Story: I Can See Clearly Now

I have been a part of a mother-daughter life journey in the past one and a half years. Not as a coach or practitioner, but mainly as a friend. And I am deeply honored this story was so intimately shared with me as life narrated it.  

My friend’s mom fell sick with Alzheimer’s and began traditional treatment. An avalanche of complications unfolded soon after and she found herself with the hip injury and bed-driven after suffering a severe stroke in her considerably advanced age.

Unable to express herself nor leave, the hospital doors were tightly closed from the outside world and family was at the mercy of nurses to use their own cell phone to bring to the patient’s room to let them listen to the voice of their relatives. That was the most that could be done.

My friend fought like a lion to rip her out of the claws of cold logistics these senior ill citizens where waking up to every day. And with success. It took many months for her mom to return home to her loving husband and receive the care she needed to remain in a familiar setting surrounded by people who loved her. As much as money allowed, my friend put rehabilitation professionals in line to work with her mom, or attempted to do the work herself. Yes, I say work. It was hard work and her mom mostly resisted to do most of it. Yet another day came, and another goal needed to be checked off of the paper. If tiny progress was made the family became ecstatic. The change was lost the next day.

The family was told she was dying. All of the sudden, the gray-black world of tear storms and despair turned into vibrant peaceful period of time full of love and endless connection. The fog lifted.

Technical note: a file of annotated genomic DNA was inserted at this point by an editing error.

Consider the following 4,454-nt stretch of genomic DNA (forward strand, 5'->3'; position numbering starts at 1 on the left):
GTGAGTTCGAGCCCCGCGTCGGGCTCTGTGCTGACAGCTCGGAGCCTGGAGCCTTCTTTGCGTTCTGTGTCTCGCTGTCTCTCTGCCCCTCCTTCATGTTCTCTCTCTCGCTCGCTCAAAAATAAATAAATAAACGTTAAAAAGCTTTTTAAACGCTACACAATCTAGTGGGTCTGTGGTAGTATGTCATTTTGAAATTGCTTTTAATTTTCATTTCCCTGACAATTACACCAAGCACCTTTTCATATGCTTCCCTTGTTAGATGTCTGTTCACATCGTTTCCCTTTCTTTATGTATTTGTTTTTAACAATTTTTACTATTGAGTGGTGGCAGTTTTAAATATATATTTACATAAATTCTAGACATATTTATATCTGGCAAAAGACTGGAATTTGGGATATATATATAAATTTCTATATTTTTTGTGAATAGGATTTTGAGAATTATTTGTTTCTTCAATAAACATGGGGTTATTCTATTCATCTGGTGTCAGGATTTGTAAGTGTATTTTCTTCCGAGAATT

Also read “Death is Our Best Teacher

By Linda Tazberikova

Practice time was ditched and it was no longer important for her mom to be trained to hold a fork in her right hand because she is right-handed, no longer was it important for her mom work on consonant pronunciation and voice intensity, squeeze a ball with her fist, nor pop in dozens of pills that made her feel bad. No longer did she hear from her family “You can do it. Just one more time!” while she just couldn’t and didn’t want to do it. 

Instead, the windows were opened wide and birds could be heard singing. Sun rays were touching the bed sheets and stroking her hair. The daughter was holding her mom in her embrace rocking her back and forth and singing. No pills were administered, only a gentle massage oil to keep her pain free. Weeks later, my friend announced to us her beautiful mom “graduated from the Earth, as beautiful as could be with no wrinkles and only love in her face.”. 

My friend shared how it dawned on her in the final weeks that none of was was done to her mom she herself actually wanted. How she shifted to recognize her own needs from her mom’s needs and was able to fully connect and align herself with her mother. How her mom found peace and happiness and so did everyone around her, as contradictory as it might seem. 

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